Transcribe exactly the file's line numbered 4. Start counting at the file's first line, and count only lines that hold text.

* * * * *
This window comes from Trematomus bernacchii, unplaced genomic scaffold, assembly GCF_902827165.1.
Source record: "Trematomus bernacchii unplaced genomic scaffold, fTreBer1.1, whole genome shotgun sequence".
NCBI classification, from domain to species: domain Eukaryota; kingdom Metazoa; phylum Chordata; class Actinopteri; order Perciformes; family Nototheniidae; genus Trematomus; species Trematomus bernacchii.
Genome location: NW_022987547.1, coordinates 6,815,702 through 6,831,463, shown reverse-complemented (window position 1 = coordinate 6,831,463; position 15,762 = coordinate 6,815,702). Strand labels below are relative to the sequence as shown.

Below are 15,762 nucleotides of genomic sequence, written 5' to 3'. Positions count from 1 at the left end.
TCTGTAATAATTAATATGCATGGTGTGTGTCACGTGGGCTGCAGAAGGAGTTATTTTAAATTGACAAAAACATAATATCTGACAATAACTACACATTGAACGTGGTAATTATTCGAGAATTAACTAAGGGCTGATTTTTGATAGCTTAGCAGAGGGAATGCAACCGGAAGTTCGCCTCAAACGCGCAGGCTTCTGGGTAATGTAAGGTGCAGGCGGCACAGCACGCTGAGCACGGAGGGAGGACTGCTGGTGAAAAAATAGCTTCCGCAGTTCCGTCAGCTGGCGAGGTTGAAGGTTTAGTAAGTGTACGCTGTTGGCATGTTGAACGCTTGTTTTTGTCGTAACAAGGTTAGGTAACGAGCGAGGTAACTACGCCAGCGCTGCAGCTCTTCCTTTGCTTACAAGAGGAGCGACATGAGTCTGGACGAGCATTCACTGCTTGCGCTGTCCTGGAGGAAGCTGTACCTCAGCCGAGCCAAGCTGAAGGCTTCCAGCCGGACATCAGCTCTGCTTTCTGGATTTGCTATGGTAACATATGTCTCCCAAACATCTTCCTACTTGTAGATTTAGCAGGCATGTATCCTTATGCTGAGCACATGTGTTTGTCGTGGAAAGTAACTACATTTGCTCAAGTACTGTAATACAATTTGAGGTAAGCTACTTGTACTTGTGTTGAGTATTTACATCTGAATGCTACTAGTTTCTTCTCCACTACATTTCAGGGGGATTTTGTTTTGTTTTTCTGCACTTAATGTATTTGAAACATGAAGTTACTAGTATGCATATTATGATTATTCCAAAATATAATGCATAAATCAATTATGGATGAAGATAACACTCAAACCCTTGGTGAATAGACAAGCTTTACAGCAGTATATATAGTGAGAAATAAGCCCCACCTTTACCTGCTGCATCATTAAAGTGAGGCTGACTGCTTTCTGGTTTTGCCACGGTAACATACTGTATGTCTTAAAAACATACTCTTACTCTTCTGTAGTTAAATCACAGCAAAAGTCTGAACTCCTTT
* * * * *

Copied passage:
Genome location: NW_022987547.1, coordinates 6,815,702 through 6,831,463, shown reverse-complemented (window position 1 = coordinate 6,831,463; position 15,762 = coordinate 6,815,702). Strand labels below are relative to the sequence as shown.